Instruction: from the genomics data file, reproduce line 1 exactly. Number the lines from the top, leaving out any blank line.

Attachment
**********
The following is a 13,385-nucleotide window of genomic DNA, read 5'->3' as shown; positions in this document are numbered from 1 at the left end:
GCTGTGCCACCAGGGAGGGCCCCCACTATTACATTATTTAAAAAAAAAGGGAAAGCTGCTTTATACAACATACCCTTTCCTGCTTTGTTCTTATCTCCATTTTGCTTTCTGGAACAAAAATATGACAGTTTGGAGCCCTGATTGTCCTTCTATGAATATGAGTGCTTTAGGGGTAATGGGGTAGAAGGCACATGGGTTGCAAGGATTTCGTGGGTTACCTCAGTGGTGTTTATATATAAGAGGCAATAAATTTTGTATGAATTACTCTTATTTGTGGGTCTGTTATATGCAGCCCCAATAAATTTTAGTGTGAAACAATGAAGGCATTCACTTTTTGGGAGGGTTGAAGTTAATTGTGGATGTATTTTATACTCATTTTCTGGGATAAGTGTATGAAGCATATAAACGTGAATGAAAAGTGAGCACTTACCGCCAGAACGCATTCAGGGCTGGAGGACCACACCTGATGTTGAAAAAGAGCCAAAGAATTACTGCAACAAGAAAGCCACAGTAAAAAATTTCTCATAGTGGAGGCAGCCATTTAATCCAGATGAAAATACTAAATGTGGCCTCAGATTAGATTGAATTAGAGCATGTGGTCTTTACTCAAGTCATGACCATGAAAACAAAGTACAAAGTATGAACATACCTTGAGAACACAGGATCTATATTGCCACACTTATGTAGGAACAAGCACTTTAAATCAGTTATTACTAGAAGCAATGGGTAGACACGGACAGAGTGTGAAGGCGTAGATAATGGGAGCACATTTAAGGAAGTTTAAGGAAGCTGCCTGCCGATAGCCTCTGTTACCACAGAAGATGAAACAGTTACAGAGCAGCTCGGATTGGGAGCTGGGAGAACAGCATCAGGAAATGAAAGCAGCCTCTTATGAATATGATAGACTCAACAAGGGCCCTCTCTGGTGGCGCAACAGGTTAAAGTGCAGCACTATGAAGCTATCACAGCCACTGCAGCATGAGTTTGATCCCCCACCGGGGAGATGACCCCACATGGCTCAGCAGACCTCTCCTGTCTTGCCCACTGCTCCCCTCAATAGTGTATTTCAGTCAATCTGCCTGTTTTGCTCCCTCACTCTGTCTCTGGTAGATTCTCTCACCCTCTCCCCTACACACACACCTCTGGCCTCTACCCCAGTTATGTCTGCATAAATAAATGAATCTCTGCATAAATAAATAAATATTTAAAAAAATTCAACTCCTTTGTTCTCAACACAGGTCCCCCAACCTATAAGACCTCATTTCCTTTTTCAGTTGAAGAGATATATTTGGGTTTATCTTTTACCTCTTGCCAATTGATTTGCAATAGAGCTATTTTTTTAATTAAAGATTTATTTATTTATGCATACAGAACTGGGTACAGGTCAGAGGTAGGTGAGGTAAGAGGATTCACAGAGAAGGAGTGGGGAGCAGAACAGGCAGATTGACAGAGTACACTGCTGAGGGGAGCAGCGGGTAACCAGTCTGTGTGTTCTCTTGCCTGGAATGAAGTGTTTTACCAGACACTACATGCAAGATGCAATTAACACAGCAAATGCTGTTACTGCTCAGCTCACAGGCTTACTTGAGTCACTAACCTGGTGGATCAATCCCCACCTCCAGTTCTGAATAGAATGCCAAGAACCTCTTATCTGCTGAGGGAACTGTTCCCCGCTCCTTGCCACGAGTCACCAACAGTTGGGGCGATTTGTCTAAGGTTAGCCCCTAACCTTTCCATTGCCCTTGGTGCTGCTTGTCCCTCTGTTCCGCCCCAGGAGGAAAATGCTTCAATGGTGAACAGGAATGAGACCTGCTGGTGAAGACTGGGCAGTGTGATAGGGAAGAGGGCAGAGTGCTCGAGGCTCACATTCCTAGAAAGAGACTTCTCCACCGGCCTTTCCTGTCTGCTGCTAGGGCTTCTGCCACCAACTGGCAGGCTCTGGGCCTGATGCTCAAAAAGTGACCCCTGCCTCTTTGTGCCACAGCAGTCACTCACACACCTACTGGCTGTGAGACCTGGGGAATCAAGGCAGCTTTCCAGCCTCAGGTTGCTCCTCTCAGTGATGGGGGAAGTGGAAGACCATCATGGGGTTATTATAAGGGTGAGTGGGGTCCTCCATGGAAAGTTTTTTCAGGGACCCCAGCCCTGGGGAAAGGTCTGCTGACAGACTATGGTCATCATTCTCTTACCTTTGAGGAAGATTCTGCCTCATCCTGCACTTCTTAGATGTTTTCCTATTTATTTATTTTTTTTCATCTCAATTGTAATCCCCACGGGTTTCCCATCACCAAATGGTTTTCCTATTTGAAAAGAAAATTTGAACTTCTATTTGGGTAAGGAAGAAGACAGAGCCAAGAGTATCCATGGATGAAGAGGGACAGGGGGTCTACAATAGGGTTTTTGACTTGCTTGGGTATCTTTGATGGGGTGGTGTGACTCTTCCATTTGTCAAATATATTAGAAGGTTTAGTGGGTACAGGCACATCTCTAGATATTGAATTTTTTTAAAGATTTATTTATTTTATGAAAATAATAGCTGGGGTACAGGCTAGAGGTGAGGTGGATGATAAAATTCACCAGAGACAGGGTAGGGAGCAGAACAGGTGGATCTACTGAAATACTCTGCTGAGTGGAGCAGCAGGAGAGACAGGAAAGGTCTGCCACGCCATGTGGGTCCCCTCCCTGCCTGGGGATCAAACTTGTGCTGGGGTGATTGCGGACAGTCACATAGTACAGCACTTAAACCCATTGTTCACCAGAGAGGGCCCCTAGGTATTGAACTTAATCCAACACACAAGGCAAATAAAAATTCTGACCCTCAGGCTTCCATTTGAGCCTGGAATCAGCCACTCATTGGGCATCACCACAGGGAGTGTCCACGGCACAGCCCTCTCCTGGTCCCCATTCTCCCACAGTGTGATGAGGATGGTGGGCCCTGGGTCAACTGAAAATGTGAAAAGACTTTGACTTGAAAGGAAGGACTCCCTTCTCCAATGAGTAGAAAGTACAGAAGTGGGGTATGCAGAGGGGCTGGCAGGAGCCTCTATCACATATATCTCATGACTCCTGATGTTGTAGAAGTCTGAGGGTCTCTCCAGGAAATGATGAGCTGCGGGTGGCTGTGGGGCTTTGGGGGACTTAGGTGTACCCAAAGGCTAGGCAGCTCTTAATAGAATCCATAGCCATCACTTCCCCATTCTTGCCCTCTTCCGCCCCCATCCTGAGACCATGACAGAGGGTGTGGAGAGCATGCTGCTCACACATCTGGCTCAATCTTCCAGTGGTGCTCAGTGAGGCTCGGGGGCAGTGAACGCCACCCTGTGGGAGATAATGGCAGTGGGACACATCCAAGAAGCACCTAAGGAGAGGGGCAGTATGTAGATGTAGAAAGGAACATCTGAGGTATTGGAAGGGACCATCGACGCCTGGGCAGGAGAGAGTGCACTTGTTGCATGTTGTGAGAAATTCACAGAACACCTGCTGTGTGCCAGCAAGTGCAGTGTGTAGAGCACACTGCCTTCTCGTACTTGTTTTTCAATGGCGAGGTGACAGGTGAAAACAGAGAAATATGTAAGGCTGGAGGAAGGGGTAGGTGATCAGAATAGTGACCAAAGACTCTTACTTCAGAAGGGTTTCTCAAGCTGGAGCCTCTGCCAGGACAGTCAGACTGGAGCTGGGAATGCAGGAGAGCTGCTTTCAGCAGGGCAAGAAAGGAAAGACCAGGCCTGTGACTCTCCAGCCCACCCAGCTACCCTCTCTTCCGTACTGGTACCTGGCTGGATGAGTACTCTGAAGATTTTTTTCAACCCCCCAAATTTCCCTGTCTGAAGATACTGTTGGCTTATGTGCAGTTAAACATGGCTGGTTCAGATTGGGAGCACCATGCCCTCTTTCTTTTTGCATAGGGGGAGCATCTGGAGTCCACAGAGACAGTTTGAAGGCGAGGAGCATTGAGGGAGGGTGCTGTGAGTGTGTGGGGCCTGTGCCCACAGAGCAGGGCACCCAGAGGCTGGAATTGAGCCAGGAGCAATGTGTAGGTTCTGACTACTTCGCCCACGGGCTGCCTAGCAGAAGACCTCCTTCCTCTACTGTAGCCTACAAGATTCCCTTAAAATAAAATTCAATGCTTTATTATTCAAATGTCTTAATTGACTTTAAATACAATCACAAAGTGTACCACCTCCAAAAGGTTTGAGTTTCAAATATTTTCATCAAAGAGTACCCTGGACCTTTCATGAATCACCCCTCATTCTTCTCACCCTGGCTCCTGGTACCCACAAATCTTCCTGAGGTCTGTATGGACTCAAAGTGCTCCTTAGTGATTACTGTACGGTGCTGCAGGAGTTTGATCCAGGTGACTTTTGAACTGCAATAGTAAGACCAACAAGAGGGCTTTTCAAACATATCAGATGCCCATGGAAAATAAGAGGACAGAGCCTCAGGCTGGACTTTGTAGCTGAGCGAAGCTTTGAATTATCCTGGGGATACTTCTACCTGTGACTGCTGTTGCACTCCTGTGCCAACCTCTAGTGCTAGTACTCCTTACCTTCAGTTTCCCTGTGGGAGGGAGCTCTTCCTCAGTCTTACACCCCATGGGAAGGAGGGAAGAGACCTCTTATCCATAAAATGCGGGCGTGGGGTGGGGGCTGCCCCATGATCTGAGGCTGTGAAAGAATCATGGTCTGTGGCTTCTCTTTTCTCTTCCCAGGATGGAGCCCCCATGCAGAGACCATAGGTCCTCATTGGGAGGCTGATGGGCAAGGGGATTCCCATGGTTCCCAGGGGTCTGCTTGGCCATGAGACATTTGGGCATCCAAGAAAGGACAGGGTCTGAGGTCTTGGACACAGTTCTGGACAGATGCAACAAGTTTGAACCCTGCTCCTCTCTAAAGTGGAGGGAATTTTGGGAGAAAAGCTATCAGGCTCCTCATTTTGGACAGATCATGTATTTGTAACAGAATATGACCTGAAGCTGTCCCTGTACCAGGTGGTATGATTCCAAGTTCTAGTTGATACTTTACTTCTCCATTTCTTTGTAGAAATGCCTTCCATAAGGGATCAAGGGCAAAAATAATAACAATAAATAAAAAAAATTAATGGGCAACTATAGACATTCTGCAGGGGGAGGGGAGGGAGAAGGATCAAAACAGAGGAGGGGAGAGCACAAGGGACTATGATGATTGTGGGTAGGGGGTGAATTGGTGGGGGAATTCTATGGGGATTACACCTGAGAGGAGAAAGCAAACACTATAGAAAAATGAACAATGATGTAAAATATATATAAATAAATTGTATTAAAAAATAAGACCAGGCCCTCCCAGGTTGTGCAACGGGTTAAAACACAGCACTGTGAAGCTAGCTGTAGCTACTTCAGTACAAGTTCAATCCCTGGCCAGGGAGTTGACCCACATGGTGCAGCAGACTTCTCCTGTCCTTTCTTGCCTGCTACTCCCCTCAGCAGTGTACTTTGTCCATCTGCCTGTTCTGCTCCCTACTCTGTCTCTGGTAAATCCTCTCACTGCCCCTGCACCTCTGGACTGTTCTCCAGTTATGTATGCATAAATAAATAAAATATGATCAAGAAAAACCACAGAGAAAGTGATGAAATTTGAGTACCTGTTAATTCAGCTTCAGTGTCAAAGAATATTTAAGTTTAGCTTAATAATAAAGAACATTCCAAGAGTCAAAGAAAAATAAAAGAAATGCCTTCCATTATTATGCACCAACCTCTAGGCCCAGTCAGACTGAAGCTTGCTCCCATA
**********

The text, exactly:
The following is a 13,385-nucleotide window of genomic DNA, read 5'->3' as shown; positions in this document are numbered from 1 at the left end: